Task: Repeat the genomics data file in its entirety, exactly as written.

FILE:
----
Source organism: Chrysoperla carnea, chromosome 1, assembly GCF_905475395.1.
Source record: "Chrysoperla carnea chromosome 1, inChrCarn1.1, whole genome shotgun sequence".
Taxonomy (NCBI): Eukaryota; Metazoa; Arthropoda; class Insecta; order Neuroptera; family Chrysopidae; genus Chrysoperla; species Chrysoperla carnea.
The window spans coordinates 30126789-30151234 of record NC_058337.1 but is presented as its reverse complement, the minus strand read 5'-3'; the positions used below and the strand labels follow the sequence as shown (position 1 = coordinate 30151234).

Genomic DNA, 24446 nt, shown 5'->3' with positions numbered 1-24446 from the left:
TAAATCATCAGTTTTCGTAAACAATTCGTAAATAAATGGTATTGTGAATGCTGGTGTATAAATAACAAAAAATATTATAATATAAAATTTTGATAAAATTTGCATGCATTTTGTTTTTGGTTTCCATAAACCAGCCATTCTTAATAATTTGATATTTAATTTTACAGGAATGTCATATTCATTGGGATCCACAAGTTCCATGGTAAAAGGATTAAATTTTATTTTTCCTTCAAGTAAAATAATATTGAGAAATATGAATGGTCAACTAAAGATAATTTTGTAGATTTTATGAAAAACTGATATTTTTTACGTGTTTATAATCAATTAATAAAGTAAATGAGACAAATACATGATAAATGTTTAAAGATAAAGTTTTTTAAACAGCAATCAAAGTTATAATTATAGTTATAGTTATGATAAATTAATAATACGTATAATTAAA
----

Source organism: Chrysoperla carnea, chromosome 1, assembly GCF_905475395.1.
Source record: "Chrysoperla carnea chromosome 1, inChrCarn1.1, whole genome shotgun sequence".
Taxonomy (NCBI): Eukaryota; Metazoa; Arthropoda; class Insecta; order Neuroptera; family Chrysopidae; genus Chrysoperla; species Chrysoperla carnea.
The window spans coordinates 30126789-30151234 of record NC_058337.1 but is presented as its reverse complement, the minus strand read 5'-3'; the positions used below and the strand labels follow the sequence as shown (position 1 = coordinate 30151234).

Genomic DNA, 24446 nt, shown 5'->3' with positions numbered 1-24446 from the left:
TAAATCATCAGTTTTCGTAAACAATTCGTAAATAAATGGTATTGTGAATGCTGGTGTATAAATAACAAAAAATATTATAATATAAAATTTTGATAAAATTTGCATGCATTTTGTTTTTGGTTTCCATAAACCAGCCATTCTTAATAATTTGATATTTAATTTTACAGGAATGTCATATTCATTGGGATCCACAAGTTCCATGGTAAAAGGATTAAATTTTATTTTTCCTTCAAGTAAAATAATATTGAGAAATATGAATGGTCAACTAAAGATAATTTTGTAGATTTTATGAAAAACTGATATTTTTTACGTGTTTATAATCAATTAATAAAGTAAATGAGACAAATACATGATAAATGTTTAAAGATAAAGTTTTTTAAACAGCAATCAAAGTTATAATTATAGTTATAGTTATGATAAATTAATAATACGTATAATTAAA